Archie Zariski, Professor of Legal Studies, Athabasca University Canada, writes…

The prospect of attending the 2015 International Academy of Law and Mental Health Congress in delightful Vienna tempted me to propose a paper exploring connections between Freudian psychoanalysis and therapeutic jurisprudence. It also afforded an opportunity to continue my reflections on the role of sympathy and empathy in the work of legal actors. Little did I know at the time that the conference would be held at Sigmund Freud University!

Through my research I found that sympathy and empathy are accepted elements of psychoanalytic technique and that some of the therapeutic benefits of analysis can be achieved through the use of recommended practices of therapeutic jurisprudence.

In general terms, psychoanalysis is the process of revealing a persons’ faulty and inappropriate mental connections between people, ideas, and emotions.

If an analytical stance is taken by practitioners of therapeutic jurisprudence they will be alert to such mental errors and possibly able to counteract them.

For example, providing a clear and explicit delineation of roles within a legal process, and treating the person before the law as a unique individual may help to break down mistaken unconscious mental identifications and associations which impede litigants’ understanding of, and appropriate response to the legal environment.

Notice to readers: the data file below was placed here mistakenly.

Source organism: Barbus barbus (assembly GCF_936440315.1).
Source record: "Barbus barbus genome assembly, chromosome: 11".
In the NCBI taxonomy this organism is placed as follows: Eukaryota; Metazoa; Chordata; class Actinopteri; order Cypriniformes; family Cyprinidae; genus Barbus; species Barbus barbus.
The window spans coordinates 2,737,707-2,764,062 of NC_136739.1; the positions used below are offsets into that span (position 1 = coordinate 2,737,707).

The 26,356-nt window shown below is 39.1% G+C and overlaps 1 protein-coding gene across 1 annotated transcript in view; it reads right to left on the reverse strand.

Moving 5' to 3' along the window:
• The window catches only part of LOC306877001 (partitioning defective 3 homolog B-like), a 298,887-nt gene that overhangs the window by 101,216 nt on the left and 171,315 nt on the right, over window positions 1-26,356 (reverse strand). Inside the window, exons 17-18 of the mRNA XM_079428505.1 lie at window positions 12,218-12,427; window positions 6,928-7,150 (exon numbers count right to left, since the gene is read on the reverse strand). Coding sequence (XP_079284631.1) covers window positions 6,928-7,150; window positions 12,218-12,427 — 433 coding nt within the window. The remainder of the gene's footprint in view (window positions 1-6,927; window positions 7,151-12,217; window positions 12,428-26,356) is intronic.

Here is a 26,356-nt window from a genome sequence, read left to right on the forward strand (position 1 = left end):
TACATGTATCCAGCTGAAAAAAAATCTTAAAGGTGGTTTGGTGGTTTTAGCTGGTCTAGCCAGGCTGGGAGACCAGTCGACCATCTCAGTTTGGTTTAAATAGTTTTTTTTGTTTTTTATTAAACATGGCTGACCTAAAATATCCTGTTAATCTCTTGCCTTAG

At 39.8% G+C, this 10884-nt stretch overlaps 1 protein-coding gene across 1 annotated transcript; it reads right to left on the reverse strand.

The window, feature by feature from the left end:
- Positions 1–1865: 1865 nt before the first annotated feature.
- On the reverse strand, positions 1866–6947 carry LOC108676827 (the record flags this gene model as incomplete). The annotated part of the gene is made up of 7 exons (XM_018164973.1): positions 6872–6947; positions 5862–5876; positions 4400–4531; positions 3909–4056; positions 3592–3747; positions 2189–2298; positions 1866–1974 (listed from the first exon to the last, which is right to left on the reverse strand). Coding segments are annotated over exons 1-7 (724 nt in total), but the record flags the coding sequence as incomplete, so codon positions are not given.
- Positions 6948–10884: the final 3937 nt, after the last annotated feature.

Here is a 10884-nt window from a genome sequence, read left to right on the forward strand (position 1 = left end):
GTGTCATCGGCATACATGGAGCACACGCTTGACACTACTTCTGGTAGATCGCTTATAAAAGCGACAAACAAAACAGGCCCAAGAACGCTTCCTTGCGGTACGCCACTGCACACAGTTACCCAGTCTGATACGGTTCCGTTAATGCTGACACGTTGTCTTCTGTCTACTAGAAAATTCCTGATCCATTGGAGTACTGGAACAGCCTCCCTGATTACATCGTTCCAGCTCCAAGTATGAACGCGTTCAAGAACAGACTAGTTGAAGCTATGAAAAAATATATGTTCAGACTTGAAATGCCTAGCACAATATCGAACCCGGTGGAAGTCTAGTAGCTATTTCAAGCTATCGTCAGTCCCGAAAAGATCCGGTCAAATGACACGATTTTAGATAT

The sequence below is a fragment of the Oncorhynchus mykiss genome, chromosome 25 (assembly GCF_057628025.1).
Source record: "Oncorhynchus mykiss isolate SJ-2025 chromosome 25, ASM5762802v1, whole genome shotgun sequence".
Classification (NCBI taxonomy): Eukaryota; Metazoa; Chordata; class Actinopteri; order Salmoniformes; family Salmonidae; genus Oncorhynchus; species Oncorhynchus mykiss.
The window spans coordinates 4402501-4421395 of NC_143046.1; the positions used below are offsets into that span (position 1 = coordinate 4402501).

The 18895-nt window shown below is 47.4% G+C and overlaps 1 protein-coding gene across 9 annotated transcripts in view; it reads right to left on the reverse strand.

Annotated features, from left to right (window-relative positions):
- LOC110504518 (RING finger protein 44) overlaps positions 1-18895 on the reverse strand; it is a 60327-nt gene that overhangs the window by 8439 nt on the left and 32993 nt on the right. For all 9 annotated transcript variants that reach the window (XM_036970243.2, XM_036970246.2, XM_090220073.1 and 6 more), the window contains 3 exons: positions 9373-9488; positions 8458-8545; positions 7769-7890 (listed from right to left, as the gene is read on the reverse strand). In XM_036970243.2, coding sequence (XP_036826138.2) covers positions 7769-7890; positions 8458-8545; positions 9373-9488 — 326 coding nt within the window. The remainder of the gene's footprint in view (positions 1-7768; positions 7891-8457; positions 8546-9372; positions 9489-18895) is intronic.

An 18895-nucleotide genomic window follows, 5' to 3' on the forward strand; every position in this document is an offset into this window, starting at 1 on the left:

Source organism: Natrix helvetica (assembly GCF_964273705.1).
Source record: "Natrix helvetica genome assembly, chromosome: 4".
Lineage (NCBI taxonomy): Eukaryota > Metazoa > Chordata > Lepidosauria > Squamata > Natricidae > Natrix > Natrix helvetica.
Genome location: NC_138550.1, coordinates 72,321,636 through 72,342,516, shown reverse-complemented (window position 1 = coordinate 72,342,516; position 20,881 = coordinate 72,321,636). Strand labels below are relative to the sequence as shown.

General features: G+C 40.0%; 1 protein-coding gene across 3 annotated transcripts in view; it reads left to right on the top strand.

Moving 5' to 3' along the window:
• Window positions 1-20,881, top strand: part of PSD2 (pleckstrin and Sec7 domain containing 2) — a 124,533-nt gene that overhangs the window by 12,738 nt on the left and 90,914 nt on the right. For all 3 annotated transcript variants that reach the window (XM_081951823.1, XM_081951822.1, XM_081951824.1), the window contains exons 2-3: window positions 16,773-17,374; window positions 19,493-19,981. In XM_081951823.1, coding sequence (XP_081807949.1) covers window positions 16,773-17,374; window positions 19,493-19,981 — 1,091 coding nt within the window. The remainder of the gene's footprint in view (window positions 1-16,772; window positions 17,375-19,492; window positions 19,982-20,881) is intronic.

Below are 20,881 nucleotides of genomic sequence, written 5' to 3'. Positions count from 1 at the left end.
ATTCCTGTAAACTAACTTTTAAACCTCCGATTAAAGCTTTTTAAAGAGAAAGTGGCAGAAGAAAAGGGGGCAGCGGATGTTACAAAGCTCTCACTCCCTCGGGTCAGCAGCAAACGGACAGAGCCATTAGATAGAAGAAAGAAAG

Further, a judge or lawyer who is aware of such mental processes will be better equipped to identify individuals with serious mental problems needing treatment, or those who are currently unfit to take part in the proceedings.

My paper appeared to be well received, and thankfully I received no searching questions on Freudian theory from those much more qualified than I.

The paper will be published in the forthcoming first issue of the new International Journal of Therapeutic Jurisprudence.  The pre-publication version can be found here.

I am now enticed by the prospect of the 2017 International Academy of Law and Mental Health Congress in the equally attractive city of Prague to give a paper on the lessons for therapeutic jurisprudence which may flow from the writing of one its favorite sons – Franz Kafka. Wish me luck!



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